The fact is that even those who favor natural and holistic treatments (for good reason) will generally acknowledge that some pharmaceutical products are advised some of the time. It is hard to find a fundamentalist who believes all pharmaceutical products are harmful and “evil” all of the time, yet mysteriously believes in hydroxychloroquine as “essential”. I don't know of any such people, but even if they do exist, and have a strange gravitational pull to Akiva Tatz, they should hardly be considered the norm.

Furthermore, if one generally favors natural treatments – or always favors them – but makes an exception for hydroxychloroquine in a specific situation, why must we immediately conclude that this person is a fool and a hypocrite? Is it not plausible that they actually researched this matter – or personally experienced the benefits of a particular drug – and that their departure from their usual way of thinking actually demonstrates great maturity and reasonableness? Is this not something to be admired instead of mocked?

But Tatz mocks them, even while he pretends to support challenging the majority. He sums it up as follows:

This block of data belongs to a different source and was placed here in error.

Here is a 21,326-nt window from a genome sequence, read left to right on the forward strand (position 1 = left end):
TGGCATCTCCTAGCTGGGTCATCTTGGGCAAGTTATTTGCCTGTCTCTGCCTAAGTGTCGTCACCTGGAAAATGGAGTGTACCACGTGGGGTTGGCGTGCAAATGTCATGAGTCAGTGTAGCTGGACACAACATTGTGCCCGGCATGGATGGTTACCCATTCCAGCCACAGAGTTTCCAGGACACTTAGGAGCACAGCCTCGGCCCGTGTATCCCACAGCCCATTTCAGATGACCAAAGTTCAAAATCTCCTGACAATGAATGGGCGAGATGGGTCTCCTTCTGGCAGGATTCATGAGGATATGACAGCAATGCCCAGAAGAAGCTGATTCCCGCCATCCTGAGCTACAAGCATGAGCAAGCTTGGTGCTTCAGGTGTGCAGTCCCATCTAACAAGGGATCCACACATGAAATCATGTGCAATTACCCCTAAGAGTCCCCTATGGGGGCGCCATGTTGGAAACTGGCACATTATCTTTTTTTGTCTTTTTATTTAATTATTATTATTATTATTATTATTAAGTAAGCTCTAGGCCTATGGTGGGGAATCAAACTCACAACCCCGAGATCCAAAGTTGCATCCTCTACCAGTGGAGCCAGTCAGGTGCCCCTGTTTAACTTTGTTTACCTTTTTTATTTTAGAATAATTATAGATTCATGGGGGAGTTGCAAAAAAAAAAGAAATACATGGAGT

“It's very healthy to be brave enough to have a minority view against the majority, but it should rest on evidence.”

Clearly implied is that those who challenge the establishment in this case have no evidence, though Tatz does nothing to substantiate his fealty to the occasionally malicious establishment or his condescending posture toward those engaging in healthy and brave questioning. He does not provide clear guidelines for when it is healthy and brave, and when it is senseless and silly, save for a vague comment about resting on evidence.

Instead of probing whether the “Lone Rangers” with their conspiracy theories actually have evidence, and if this might indeed be another example of the political and medical establishment betraying the public, Tatz blithely dismisses them without any evidence of his own. One might expect the burden of proof to be squarely on those with a history of malfeasance and outright malice before the world rolls up their sleeves, but Tatz believes they have already proven their case beyond any shadow of doubt, to the point of mocking the minority into oblivion.